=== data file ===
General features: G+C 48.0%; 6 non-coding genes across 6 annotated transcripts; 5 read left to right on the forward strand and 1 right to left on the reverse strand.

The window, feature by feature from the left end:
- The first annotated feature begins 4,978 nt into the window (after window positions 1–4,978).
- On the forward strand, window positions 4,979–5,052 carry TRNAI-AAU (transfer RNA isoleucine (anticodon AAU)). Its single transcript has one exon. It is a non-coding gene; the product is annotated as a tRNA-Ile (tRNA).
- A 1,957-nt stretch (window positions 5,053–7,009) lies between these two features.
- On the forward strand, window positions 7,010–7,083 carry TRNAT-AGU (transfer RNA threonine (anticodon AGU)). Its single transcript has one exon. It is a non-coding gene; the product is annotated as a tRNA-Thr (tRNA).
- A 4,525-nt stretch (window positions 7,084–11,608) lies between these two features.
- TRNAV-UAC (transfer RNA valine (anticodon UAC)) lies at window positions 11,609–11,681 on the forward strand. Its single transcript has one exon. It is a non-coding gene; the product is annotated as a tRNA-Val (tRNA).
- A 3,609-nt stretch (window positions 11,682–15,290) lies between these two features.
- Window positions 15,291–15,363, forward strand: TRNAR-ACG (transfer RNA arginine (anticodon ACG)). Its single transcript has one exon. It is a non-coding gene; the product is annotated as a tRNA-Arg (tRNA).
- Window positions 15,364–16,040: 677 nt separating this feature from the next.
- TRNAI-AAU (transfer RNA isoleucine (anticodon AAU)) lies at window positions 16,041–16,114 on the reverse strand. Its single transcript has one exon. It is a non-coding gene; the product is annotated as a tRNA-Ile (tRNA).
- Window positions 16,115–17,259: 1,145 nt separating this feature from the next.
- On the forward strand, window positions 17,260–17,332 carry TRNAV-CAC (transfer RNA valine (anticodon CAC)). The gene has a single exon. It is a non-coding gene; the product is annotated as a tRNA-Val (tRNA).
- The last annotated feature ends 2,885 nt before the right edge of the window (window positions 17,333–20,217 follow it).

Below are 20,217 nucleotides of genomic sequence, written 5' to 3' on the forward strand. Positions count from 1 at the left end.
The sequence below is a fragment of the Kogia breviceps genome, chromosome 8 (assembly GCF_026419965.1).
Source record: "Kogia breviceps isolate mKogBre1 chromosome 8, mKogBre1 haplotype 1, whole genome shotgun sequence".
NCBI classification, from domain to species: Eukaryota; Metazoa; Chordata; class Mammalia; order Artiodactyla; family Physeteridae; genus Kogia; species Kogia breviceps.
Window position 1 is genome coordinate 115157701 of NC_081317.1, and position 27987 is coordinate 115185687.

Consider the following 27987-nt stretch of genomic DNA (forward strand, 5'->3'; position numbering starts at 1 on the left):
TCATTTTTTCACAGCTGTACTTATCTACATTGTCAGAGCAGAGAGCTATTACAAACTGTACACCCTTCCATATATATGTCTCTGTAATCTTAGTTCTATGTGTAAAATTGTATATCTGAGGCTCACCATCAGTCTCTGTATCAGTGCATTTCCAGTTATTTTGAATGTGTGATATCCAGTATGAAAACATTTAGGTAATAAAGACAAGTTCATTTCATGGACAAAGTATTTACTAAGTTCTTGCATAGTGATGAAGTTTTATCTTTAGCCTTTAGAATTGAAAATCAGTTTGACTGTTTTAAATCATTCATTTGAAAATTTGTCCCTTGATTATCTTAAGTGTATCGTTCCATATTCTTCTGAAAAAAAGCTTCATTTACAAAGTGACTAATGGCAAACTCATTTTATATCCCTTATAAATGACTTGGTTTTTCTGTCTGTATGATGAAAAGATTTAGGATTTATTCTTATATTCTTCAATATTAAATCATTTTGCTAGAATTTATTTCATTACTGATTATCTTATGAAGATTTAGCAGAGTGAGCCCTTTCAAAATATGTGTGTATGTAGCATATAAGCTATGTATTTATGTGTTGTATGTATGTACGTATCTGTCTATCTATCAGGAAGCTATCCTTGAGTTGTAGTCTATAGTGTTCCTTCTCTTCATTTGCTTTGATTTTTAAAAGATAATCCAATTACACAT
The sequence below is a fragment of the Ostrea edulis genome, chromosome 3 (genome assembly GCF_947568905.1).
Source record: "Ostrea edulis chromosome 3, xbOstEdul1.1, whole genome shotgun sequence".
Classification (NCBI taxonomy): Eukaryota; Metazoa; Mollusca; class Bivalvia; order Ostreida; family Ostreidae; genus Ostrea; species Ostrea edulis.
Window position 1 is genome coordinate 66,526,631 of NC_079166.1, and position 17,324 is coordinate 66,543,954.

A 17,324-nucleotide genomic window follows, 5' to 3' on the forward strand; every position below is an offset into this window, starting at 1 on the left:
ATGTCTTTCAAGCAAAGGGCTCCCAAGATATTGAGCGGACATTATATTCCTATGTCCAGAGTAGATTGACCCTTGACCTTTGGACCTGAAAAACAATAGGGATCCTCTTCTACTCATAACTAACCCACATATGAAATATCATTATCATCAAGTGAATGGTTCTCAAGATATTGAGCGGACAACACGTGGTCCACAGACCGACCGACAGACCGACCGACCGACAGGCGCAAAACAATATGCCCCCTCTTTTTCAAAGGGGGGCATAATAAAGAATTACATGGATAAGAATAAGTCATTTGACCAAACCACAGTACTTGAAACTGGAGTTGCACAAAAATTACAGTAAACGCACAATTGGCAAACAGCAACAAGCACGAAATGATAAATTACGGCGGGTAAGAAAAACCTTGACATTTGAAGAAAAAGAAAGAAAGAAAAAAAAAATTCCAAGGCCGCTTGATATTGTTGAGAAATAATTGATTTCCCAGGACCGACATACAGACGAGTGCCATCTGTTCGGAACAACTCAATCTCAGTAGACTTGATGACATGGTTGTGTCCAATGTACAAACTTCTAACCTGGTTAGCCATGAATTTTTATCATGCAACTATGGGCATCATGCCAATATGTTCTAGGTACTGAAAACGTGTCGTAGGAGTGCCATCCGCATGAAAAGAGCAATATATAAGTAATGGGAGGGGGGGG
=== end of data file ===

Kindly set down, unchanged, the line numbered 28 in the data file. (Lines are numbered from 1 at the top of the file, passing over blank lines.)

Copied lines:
ATGTCTTTCAAGCAAAGGGCTCCCAAGATATTGAGCGGACATTATATTCCTATGTCCAGAGTAGATTGACCCTTGACCTTTGGACCTGAAAAACAATAGGGATCCTCTTCTACTCATAACTAACCCACATATGAAATATCATTATCATCAAGTGAATGGTTCTCAAGATATTGAGCGGACAACACGTGGTCCACAGACCGACCGACAGACCGACCGACCGACAGGCGCAAAACAATATGCCCCCTCTTTTTCAAAGGGGGGCATAATAAAGAATTACATGGATAAGAATAAGTCATTTGACCAAACCACAGTACTTGAAACTGGAGTTGCACAAAAATTACAGTAAACGCACAATTGGCAAACAGCAACAAGCACGAAATGATAAATTACGGCGGGTAAGAAAAACCTTGACATTTGAAGAAAAAGAAAGAAAGAAAAAAAAAATTCCAAGGCCGCTTGATATTGTTGAGAAATAATTGATTTCCCAGGACCGACATACAGACGAGTGCCATCTGTTCGGAACAACTCAATCTCAGTAGACTTGATGACATGGTTGTGTCCAATGTACAAACTTCTAACCTGGTTAGCCATGAATTTTTATCATGCAACTATGGGCATCATGCCAATATGTTCTAGGTACTGAAAACGTGTCGTAGGAGTGCCATCCGCATGAAAAGAGCAATATATAAGTAATGGGAGGGGGGGG